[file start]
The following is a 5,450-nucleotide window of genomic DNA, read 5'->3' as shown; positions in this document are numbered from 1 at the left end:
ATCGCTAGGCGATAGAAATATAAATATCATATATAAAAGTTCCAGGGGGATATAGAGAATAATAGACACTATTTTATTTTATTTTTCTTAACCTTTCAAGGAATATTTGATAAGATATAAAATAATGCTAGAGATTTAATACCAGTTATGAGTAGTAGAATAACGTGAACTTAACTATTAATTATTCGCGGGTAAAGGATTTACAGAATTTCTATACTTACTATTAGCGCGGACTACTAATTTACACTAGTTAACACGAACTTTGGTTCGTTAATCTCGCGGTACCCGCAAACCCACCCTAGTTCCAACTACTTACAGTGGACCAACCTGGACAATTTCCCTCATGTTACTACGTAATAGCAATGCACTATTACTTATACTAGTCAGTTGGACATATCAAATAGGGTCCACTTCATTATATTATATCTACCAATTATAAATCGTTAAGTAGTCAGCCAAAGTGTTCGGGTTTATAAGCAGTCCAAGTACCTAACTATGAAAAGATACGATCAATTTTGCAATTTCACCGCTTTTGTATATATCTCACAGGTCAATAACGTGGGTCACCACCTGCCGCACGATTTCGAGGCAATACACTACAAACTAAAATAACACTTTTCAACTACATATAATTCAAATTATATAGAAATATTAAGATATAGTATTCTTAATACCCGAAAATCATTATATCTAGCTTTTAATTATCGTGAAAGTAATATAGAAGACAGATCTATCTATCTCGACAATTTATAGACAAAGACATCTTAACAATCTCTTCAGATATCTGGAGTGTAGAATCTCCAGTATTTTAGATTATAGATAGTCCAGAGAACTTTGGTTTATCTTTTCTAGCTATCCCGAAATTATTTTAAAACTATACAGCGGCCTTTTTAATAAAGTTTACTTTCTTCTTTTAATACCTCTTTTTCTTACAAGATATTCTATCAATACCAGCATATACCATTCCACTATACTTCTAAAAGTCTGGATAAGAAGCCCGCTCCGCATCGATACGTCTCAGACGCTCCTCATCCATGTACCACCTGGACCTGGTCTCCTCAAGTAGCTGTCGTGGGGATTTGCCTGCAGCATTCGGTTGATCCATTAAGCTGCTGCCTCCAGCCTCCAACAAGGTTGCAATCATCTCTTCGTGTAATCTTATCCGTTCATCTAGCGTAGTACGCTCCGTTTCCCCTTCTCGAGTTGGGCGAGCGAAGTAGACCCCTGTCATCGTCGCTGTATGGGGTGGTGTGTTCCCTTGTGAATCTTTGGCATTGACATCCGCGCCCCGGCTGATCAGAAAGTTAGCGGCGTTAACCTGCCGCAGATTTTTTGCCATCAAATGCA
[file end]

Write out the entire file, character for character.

The following is a 5,450-nucleotide window of genomic DNA, read 5'->3' as shown; positions in this document are numbered from 1 at the left end:
ATCGCTAGGCGATAGAAATATAAATATCATATATAAAAGTTCCAGGGGGATATAGAGAATAATAGACACTATTTTATTTTATTTTTCTTAACCTTTCAAGGAATATTTGATAAGATATAAAATAATGCTAGAGATTTAATACCAGTTATGAGTAGTAGAATAACGTGAACTTAACTATTAATTATTCGCGGGTAAAGGATTTACAGAATTTCTATACTTACTATTAGCGCGGACTACTAATTTACACTAGTTAACACGAACTTTGGTTCGTTAATCTCGCGGTACCCGCAAACCCACCCTAGTTCCAACTACTTACAGTGGACCAACCTGGACAATTTCCCTCATGTTACTACGTAATAGCAATGCACTATTACTTATACTAGTCAGTTGGACATATCAAATAGGGTCCACTTCATTATATTATATCTACCAATTATAAATCGTTAAGTAGTCAGCCAAAGTGTTCGGGTTTATAAGCAGTCCAAGTACCTAACTATGAAAAGATACGATCAATTTTGCAATTTCACCGCTTTTGTATATATCTCACAGGTCAATAACGTGGGTCACCACCTGCCGCACGATTTCGAGGCAATACACTACAAACTAAAATAACACTTTTCAACTACATATAATTCAAATTATATAGAAATATTAAGATATAGTATTCTTAATACCCGAAAATCATTATATCTAGCTTTTAATTATCGTGAAAGTAATATAGAAGACAGATCTATCTATCTCGACAATTTATAGACAAAGACATCTTAACAATCTCTTCAGATATCTGGAGTGTAGAATCTCCAGTATTTTAGATTATAGATAGTCCAGAGAACTTTGGTTTATCTTTTCTAGCTATCCCGAAATTATTTTAAAACTATACAGCGGCCTTTTTAATAAAGTTTACTTTCTTCTTTTAATACCTCTTTTTCTTACAAGATATTCTATCAATACCAGCATATACCATTCCACTATACTTCTAAAAGTCTGGATAAGAAGCCCGCTCCGCATCGATACGTCTCAGACGCTCCTCATCCATGTACCACCTGGACCTGGTCTCCTCAAGTAGCTGTCGTGGGGATTTGCCTGCAGCATTCGGTTGATCCATTAAGCTGCTGCCTCCAGCCTCCAACAAGGTTGCAATCATCTCTTCGTGTAATCTTATCCGTTCATCTAGCGTAGTACGCTCCGTTTCCCCTTCTCGAGTTGGGCGAGCGAAGTAGACCCCTGTCATCGTCGCTGTATGGGGTGGTGTGTTCCCTTGTGAATCTTTGGCATTGACATCCGCGCCCCGGCTGATCAGAAAGTTAGCGGCGTTAACCTGCCGCAGATTTTTTGCCATCAAATGCA